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RBI's Decision to Pause Interest Rate Hikes

  • 12 Apr 2023
  • 4 min read

Why in News?

Recently, The RBI's Monetary Policy Committee (MPC) decided to pause interest rate hikes and assess the impact of previous hikes.

  • Since May 2021, RBI had been consistently raising interest rates to reduce inflation, which was far above its target level of 4%.

What is Inflation Targeting?

  • About:
    • Inflation targeting in India is a monetary policy framework that was adopted by the Reserve Bank of India (RBI) in 2016.
      • Under this framework, the RBI sets a target for the inflation rate and uses monetary policy instruments to achieve it.
    • Currently, RBI's primary objective is to achieve the 4% inflation target. RBI has a comfort zone of +/- 2% within which inflation must remain. This means that the RBI aims to keep the inflation rate between 2% and 6%.
      • The last two readings of inflation (January and February 2023) were 6.5% and 6.4%, respectively.
  • Reasons to Pause Interest Rate Hikes:
    • RBI's strategy of hiking interest rates to control inflation has limitations. According to the RBI, under the current circumstances, monetary measures alone may not be sufficient to control inflation.
  • Advantages:
    • Increased central bank transparency and accountability.
    • Allows investors and the public to anticipate interest rate changes.
    • Lowers inflation expectations.
  • Limitations of RBI’s Inflation Targeting:
    • Limited Impact on Supply-side Factors: Inflation targeting can only control demand-side factors, such as money supply and interest rates, and may not be effective in addressing supply-side shocks such as crop failures, natural disasters, and global commodity price shocks due to disturbed geopolitics.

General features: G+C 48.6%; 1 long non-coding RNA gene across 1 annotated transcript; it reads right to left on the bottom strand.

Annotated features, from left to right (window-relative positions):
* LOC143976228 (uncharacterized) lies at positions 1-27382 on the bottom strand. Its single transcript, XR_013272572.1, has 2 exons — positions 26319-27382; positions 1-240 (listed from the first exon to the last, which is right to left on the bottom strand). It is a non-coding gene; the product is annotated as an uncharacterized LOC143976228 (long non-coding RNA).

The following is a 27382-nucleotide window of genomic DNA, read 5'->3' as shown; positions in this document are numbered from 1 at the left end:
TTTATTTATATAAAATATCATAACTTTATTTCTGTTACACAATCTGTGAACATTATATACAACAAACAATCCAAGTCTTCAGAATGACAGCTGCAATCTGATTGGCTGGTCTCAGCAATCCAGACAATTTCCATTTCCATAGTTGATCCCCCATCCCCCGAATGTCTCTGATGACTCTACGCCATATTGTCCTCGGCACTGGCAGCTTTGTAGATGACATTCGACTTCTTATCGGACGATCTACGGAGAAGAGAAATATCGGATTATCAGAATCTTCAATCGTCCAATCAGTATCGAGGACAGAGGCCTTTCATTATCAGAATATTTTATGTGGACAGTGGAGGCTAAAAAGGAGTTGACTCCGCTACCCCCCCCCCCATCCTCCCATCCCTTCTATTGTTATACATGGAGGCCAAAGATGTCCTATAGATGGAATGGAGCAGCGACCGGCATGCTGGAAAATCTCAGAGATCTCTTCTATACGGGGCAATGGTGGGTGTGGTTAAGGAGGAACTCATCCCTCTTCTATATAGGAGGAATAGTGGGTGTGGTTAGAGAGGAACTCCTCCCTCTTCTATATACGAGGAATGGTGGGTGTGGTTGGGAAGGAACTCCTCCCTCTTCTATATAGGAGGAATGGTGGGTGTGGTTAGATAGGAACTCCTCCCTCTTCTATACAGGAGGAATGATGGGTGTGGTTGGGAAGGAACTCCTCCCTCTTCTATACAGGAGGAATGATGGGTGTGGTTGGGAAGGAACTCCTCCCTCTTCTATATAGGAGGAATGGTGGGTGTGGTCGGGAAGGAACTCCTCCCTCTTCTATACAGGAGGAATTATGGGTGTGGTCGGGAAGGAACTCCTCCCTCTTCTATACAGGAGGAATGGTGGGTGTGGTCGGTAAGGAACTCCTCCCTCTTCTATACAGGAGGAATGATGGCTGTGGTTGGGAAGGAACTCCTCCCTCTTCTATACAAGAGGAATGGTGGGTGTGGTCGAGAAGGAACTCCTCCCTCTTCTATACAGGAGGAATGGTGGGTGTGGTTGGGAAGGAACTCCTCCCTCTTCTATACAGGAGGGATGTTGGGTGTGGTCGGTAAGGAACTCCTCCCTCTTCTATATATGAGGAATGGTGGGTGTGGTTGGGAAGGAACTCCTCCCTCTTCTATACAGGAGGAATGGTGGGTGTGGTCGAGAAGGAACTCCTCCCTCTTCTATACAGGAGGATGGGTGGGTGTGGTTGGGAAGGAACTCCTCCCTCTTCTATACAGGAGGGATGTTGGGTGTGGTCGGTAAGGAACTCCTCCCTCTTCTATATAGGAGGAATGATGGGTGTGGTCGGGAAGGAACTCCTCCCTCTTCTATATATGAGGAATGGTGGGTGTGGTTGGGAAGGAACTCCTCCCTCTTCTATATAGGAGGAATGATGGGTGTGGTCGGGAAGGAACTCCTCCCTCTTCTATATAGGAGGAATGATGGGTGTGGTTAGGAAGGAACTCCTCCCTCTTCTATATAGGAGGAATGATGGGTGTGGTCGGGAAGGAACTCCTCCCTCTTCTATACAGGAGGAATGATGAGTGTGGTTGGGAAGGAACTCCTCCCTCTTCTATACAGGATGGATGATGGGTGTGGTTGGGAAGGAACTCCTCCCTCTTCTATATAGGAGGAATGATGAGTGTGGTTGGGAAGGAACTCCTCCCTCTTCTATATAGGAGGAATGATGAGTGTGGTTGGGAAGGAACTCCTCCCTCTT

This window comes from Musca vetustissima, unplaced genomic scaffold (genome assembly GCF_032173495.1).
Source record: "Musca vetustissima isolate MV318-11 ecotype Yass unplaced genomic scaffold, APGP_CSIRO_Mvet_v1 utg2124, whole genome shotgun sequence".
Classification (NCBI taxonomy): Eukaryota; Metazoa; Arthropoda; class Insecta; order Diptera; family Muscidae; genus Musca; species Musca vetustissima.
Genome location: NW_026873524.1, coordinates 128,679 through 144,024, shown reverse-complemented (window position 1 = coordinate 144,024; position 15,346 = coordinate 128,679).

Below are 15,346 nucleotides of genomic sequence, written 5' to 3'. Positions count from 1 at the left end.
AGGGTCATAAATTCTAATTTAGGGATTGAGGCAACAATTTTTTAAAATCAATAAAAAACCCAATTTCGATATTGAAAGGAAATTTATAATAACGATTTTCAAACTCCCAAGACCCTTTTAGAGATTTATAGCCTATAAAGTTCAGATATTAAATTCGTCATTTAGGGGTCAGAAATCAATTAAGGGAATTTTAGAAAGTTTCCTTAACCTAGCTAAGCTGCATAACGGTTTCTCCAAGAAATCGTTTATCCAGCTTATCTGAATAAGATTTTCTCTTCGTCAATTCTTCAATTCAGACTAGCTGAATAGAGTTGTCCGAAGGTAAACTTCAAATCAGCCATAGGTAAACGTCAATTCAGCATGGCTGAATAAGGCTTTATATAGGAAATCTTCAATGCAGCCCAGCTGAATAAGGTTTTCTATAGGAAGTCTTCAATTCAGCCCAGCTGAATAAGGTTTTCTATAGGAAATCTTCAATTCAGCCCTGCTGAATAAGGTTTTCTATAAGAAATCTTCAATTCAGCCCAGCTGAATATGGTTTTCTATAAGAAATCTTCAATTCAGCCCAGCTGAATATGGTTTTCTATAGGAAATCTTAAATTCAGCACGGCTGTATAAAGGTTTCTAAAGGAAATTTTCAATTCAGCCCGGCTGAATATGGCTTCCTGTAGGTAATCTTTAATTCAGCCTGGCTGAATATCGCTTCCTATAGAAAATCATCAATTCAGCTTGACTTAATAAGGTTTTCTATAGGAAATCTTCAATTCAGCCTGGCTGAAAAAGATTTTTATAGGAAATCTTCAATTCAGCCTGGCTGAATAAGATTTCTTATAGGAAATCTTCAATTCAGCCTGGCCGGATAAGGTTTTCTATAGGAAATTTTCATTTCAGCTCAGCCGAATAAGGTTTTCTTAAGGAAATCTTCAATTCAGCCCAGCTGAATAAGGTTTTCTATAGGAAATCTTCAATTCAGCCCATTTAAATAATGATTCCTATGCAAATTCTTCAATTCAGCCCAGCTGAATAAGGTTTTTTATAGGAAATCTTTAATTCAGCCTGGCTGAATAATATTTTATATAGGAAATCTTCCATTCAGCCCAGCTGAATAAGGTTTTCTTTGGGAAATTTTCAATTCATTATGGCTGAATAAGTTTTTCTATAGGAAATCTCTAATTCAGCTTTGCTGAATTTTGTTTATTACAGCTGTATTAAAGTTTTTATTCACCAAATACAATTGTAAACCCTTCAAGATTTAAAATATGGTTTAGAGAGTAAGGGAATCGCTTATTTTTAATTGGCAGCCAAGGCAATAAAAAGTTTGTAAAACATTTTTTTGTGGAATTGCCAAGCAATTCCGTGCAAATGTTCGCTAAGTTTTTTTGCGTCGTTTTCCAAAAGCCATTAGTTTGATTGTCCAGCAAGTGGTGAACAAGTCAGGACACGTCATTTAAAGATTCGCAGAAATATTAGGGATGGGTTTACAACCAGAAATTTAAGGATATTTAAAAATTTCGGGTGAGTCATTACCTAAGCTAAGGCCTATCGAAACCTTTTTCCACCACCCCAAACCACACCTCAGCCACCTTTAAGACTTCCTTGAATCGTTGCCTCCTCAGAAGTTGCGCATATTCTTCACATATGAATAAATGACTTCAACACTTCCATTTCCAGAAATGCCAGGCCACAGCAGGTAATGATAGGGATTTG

• Limited Impact on Structural Issues: Inflation targeting may not be able to address structural issues that contribute to inflation, such as inefficient distribution systems, inadequate infrastructure, and bureaucratic hurdles.
    • Conflict with Other Objectives: Inflation targeting may conflict with other macroeconomic objectives, such as economic growth, employment, and income distribution.

UPSC Civil Services Examination, Previous Year Question (PYQ)

Q1. With reference to India, consider the following statements: (2010)

  1. The Wholesale Price Index (WPI) in India is available on a monthly basis only.
  2. As compared to Consumer Price Index for Industrial Workers (CPI(IW)), the WPI gives less weight to food articles.

Which of the statements given above is/are correct?

(a) 1 only
(b) 2 only
(c) Both 1 and 2
(d) Neither 1 nor 2

Ans: (b)

Q2. Consider the following statements: (2020)

  1. The weightage of food in Consumer Price Index (CPI) is higher than that in Wholesale Price Index (WPI).
  2. The WPI does not capture changes in the prices of services, which CPI does.
  3. The Reserve Bank of India has now adopted WPI as its key measure of inflation and to decide on changing the key policy rates.

Which of the statements given above is/are correct?

(a) 1 and 2 only
(b) 2 only
(c) 3 only
(d) 1, 2 and 3

Ans: (a)

Source: IE

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